On each of the dozen numbers of her first set last night at Blues Alley, vocalist Helen Humes demonstrated anew what she proved four decades ago with the Count Basie band: that she can shape a melody as a horn does and that her sense of rhythm is perfect.

Humes presented some pieces as the specialties of others, and then made them her own. On Billie Holiday's "Lover Man" she was gentle, almost wispy, and on Bessie Smith's "Nobody Wants You When You're Down and Out" she declaimed an intro and then shouted her way out. "I Can't Believe You're in Love With Me" was full of sun and good cheer, her voice at times a fourth instrument to her trio.

Pianist Gerald Wiggins has done keyboard duty with Louis Armstrong, Lena Horne, Harry James and even Spike Jones. A sensitive accompanist, he is also a strong soloist, moving with ease from single-note trumpet lines to avalanche-like runs interspersed with the merest suggestions of quotes from other songs.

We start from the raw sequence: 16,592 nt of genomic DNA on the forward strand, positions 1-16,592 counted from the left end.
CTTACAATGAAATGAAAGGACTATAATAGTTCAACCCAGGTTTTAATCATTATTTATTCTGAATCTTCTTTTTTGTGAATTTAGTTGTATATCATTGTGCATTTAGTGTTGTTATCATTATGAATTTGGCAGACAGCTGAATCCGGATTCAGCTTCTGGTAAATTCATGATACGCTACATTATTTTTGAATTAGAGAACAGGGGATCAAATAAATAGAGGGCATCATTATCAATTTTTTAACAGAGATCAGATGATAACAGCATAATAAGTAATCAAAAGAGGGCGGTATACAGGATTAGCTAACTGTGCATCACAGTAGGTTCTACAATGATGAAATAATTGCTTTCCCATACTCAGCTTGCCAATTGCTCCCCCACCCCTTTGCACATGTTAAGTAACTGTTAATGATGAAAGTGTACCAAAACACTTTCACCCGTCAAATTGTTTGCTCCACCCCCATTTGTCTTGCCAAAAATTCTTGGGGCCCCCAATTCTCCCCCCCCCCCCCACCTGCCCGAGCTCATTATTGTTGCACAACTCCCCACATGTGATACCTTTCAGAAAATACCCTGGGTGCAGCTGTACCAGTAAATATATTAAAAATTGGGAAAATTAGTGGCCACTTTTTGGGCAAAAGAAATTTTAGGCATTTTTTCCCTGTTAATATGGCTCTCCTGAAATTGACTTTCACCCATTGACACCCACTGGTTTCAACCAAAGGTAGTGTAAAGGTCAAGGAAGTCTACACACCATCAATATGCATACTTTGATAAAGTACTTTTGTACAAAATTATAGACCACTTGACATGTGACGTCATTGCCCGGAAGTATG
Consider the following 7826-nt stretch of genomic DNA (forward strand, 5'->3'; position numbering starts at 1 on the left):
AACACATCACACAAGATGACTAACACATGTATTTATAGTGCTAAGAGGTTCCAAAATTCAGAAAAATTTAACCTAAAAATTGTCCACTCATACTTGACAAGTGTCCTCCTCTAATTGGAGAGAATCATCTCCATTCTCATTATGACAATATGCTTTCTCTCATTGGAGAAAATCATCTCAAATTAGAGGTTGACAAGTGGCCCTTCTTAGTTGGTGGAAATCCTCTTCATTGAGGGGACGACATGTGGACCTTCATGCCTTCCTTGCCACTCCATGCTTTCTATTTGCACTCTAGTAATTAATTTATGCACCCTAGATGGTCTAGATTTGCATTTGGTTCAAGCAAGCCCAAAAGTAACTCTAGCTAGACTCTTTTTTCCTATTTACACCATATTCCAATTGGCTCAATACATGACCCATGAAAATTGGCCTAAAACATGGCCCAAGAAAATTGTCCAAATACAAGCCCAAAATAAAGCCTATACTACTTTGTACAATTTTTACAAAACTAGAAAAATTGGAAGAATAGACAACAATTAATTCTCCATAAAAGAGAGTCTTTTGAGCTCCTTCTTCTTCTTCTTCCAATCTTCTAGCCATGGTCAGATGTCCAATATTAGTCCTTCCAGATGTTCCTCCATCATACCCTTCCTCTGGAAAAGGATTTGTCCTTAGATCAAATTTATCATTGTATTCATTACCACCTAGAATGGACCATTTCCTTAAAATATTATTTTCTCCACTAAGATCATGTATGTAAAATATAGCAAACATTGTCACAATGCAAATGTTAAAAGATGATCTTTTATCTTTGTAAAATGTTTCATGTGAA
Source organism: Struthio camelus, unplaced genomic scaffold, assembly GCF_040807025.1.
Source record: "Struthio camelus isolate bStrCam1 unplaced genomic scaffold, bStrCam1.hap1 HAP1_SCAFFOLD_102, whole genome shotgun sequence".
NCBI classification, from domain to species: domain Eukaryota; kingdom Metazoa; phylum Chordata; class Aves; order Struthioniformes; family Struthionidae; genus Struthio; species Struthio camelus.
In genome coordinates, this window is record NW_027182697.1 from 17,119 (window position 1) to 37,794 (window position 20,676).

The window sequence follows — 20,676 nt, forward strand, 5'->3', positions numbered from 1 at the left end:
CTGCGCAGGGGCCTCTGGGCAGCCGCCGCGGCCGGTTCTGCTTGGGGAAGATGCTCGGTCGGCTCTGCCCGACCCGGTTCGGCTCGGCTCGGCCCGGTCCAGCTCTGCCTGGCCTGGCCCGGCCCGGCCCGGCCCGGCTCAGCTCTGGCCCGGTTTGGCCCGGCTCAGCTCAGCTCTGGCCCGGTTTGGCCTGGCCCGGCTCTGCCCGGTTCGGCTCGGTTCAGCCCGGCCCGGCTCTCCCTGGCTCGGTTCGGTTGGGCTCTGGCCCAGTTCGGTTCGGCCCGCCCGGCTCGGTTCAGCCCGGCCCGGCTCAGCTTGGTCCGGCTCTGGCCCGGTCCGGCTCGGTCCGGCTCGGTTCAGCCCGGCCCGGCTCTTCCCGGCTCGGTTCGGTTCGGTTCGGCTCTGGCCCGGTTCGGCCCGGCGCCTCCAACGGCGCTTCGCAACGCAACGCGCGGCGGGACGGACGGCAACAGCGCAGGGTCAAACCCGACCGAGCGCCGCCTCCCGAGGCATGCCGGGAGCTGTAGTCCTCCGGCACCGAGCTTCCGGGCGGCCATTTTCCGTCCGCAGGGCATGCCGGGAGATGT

Bertell Knox at the drums never missed a cue or a beat. Bassist Steve Novosel fulfilled his rhythmic responsibilities with characteristic precision and made strong melodic contributions as well.

Helen Humes continues at Blues Alley through Sunday.